Colony Splits

Colony Split

Colony Splits
Re-queening Colonies with Russian Queens

Yes, you can re-queen an Italian colony or Carniolan colony with a Russian queen but the process requires attention and skill.

Introducing a Russian queen is more difficult than other honeybee races. The success rate is poor without a clear understanding about the behavioral differences of Russians. Introducing a queen between two frames and then removing the plug to direct release her after 3 days, as with other bee breeds, will not be successful. Direct releasing her, more often than not, will fail.  Russian queens emit a strong pheromone. Most colonies need to slowly get use to the new smell. The following instructions are involved but by following them you will increase your chances for success. 


  • Remove 5 frames with workers, nurse bees, brood and honey/pollen (4 days old or older).
  • Do not include any cells containing eggs or 3 day old larvae.
  • Place the 5 frames in a nuc box.
  • Take the nuc box 2 miles away and open the entrance.
  • Return the nuc box to its original location after 24 hours (don’t exceed 72 hours).
  • Transport bees back home when it’s dark outside. Remember foragers are in the field during the day.
  • Discard any Russian attendants that come with the queen shipment.
  • Do not remove the candy plug or direct release the queen. Let the Italian bees release her.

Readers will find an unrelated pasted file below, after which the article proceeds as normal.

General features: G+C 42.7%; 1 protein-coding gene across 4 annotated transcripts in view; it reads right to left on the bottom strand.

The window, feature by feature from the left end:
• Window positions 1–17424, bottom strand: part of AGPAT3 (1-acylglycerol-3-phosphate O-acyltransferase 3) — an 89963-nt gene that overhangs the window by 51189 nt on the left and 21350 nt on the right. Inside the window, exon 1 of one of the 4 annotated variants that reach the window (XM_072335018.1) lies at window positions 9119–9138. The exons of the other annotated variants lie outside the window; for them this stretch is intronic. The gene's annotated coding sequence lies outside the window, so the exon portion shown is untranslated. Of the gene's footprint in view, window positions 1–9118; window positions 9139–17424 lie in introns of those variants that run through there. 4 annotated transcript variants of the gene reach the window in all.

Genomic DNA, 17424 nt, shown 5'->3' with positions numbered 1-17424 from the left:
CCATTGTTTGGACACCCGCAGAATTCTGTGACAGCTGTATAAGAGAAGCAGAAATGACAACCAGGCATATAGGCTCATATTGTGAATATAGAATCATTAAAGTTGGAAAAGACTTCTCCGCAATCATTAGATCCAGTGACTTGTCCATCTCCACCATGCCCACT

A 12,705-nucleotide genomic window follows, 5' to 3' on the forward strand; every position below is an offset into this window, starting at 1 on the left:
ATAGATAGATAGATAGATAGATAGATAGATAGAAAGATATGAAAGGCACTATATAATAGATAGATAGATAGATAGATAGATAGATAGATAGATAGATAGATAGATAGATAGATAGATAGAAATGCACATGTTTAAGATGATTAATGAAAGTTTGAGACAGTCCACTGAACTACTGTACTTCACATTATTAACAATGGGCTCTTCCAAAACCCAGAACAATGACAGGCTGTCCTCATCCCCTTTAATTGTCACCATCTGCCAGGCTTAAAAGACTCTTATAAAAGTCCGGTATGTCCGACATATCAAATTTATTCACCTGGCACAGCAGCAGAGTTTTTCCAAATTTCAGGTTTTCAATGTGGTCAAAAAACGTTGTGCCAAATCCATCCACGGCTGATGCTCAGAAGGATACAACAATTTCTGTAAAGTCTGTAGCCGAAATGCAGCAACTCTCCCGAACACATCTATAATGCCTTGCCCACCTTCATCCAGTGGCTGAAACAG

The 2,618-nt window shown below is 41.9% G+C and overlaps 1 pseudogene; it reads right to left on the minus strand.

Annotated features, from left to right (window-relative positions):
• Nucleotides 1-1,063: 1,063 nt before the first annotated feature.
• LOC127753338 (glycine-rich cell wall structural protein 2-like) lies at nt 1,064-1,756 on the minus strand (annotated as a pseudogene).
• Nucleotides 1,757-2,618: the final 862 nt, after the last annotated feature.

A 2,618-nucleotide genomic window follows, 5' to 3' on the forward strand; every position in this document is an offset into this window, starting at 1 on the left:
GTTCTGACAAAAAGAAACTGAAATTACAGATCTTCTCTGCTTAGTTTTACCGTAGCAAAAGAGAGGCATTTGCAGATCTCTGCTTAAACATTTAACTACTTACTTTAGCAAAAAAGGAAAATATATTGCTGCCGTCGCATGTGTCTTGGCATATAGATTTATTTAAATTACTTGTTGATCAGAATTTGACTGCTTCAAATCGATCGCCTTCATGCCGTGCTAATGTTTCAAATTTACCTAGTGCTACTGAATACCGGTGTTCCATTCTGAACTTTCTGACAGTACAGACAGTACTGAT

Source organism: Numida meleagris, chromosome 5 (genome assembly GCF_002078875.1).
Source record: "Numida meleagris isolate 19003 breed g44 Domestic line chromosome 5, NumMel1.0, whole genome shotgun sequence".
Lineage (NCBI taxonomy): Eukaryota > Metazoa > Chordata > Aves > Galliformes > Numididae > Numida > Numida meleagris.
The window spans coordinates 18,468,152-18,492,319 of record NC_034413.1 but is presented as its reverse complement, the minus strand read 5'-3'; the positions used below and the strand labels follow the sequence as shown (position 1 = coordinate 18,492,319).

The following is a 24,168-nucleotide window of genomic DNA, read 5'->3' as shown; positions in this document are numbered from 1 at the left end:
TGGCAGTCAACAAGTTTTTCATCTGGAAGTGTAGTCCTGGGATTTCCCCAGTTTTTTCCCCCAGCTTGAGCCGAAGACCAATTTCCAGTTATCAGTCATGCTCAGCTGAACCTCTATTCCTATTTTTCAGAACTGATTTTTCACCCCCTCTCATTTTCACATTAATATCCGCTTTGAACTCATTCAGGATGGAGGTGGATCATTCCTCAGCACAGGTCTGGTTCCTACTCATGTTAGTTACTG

• Place the caged Russian queen into the nuc
  • Wait up to 10 days to make sure your Russian queen is laying.
  • Assess, do not proceed unless you have successfully introduced your queen.


  • Make the Italian colony queenless.
  • Wait 3 days letting the queenless Italian colony sit. You are increasing the odds that the old colony will not produce its own Italian queen.
  • Check all frames for queen cells that may be started during the 3 day waiting period. Destroy them.
  • Place the frames from the nuc box into an empty super.
  • Place the super above the Italian colony and separate them with a double screen.
  • During the next inspection remove the double screen and again check for and remove any queen cells.

In 21 days


There are other methods of requeening. David R. Tarpy, Department of Entomology, North Carolina State University and Jeffrey Lee, Commercial Beekeeper, Lee’s Bees, Mebane, NC has a detailed paper written on the differences between Russian and Italian honey bees. Steps to re-queen are on page 3. The paper outlines the steps to re-queening an Italian colony with a Russian queen.